Visaginas nuclear project shelved says Lithuanian official

By bne IntelliNews January 20, 2016

The Visaginas nuclear power plant project has been shelved due to a weak power market, a Lithuanian official announced on January 20.

Lithuania has been trying over the last couple of years to revive the plan to build a pan-Baltic plant to replace the decommissioned Soviet-era installation Ignalina. Like all other pan-Baltic projects, however, it has been plagued by poor cooperation.

The delay may also be linked to the Lithuanian election scheduled for October. It has become something of a tradition for new governments in Vilnius to scrap the nuclear projects of their predecessors, only to come up with a similar scheme months after taking office. The current Social Democrat administration even managed to get a referendum on the €7bn project promoted by previous centre-right coalition headed by Andrius Kubilius attached to the 2012 election ballot.

That project was also plagued by bickering with Latvia and Estonia. None of the Baltic states arebig enough to make a nuclear plant commercially viable alone, but the trio have struggled to agree on a project, despite growing concern over their reliance on Russian power imports, and isolation from EU grids.

Lithuanian Energy Minister Rokas Masiunius claims, however, that it is market conditions and infrastructure issues that led him to announce the shelving of the project for an estimated 6-12 months.

"We've halted the Visaginas plant project for some time because the market situation is not that favourable," he said, according to The Baltic Course. "[We are also waiting] for our electricity interconnections in Lithuania with Poland and Sweden to start working normally and prices on the electricity market to fall into place and become more stable."

However, Masiunis also reportedly hints that Estonia is not as interested in participating as Lithuania. Vilnius has sent Tallinn the cost and feasibility analysis of the power plant but is waiting for a response.

The delay could put the Baltic states in a difficult position. They face an expected surge in electricity demand, which is forecast to reach 29bn-33bn kWh/year, by 2020. Without a large new power plant, no more than two thirds of demand will be covered by current capacity in the region, according to the World Nuclear Association.

In efforts to address the issue individually, the Baltic states have worked out some solutions, such as Lithuania’s grid connections to Poland and Sweden. However, the Baltic trio is also rolling out a campaign to block the EU’s imports of electricity from planned nuclear power plants in Russia’s Kaliningrad region and in Belarus.

Related Articles

Latvia issues permits to new gas infrastructure holding

The Latvian Public Utilities Commission (SPRK) announced on January 5 that it has issued licences to Conexus Baltic Grid for the transmission and storage of gas. Conexus Baltic Grid will control ... more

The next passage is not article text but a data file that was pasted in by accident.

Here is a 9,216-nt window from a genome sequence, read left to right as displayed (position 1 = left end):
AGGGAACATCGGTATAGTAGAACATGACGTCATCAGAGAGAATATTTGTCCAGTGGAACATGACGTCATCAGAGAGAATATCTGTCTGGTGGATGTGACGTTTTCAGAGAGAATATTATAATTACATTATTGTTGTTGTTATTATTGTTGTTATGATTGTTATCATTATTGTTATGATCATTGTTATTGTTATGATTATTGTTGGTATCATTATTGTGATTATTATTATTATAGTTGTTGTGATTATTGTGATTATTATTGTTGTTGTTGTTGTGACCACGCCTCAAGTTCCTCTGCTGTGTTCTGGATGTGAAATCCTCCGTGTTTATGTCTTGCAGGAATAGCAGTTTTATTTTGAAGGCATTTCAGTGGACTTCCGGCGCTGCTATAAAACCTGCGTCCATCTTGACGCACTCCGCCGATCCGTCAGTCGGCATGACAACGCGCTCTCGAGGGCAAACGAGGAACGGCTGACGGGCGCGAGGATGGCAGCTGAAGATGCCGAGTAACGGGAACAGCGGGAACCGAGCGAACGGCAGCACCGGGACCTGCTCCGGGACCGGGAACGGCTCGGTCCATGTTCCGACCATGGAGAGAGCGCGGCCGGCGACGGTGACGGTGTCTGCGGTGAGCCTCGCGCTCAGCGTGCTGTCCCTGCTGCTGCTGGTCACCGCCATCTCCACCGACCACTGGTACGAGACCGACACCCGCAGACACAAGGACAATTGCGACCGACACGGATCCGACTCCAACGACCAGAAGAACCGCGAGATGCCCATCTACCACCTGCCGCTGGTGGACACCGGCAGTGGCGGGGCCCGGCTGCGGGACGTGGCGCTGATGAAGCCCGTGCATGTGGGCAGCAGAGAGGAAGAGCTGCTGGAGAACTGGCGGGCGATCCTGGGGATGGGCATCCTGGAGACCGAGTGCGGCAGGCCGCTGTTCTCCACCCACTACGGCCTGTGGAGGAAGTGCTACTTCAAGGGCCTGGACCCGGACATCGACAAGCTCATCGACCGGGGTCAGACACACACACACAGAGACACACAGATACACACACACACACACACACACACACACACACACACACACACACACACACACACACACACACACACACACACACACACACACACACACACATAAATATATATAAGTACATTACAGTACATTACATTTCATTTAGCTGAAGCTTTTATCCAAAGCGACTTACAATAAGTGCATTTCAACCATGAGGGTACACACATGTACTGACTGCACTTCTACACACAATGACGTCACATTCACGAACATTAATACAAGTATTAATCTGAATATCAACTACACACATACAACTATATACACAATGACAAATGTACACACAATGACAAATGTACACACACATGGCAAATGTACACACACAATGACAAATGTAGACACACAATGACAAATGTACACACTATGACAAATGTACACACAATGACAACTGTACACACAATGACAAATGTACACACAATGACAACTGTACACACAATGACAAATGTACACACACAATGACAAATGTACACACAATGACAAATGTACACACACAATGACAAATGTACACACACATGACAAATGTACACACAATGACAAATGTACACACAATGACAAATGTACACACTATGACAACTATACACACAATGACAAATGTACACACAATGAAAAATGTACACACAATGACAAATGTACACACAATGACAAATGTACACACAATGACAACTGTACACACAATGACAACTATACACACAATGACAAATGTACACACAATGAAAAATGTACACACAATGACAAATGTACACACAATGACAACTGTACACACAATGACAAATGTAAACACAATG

Latvijas Gaze agrees to set up spin-off company to operate gas grid and storage

A shareholders' meeting at Latvijas Gaze (LG) decided on December 22 to set up a company that will be used to spin off the country's gas pipelines and storage facilities. The creation of Conexus ... more

Latvia fines Swedbank for failings in anti money laundering measures

The Latvian branch of the Swedish banking group Swedbank said on November 23 it will implement measures to curb money laundering. The pledge follows an audit and a fine of €1.36mn from the ... more

Register here to continue reading this article and 2 more for free or purchase 12 months full website access including the bne Magazine for just $119/year.

Already a subscriber or registered - click here to recover access.

If you a IntelliNews Pro user - click here to login.

Thank you. Please complete your registration by confirming your email address.
A confirmation email has been sent to the email address you provided.

To continue viewing our content you need to complete the registration process.

Please look for an email that was sent to with the subject line "Confirmation bne IntelliNews access". This email will have instructions on how to complete registration process. Please check in your "Junk" folder in case this communication was misdirected in your email system.

Already a subscriber or registered - click here to recover access.

If you a IntelliNews Pro user - click here to login.

If you have any questions please contact us at sales@intellinews.com

Subscribe to bne IntelliNews website and magazine

Subscribe to bne IntelliNews website and monthly magazine, the leading source of business, economic and financial news and commentary in emerging markets.

Your subscription includes:
  • Full access to the bne content daily news and features on the website
  • Newsletters direct to your mailbox
  • Print and digital subscription to the monthly bne magazine
  • Digital subscription to the weekly bne newspaper

Already a subscriber or registered - click here to recover access.

If you a IntelliNews Pro user - click here to login.

bne IntelliNews
$119 per year

All prices are in US dollars net of applicable taxes.

If you have any questions please contact us at sales@intellinews.com

Register for free to read bne IntelliNews Magazine. You'll receive a free digital subscription.

Already a subscriber or registered - click here to recover access.

If you a IntelliNews Pro user - click here to login.

Thank you. Please complete your registration by confirming your email address.
A confirmation email has been sent to the email address you provided.

IntelliNews Pro offers daily news updates delivered to your inbox and in-depth data reports.
Get the emerging markets newswire that financial professionals trust.

"No day starts for my team without IntelliNews Pro" — UBS

Thank-you for requesting an IntelliNews Pro trial. Our team will be in contact with you shortly.

Dismiss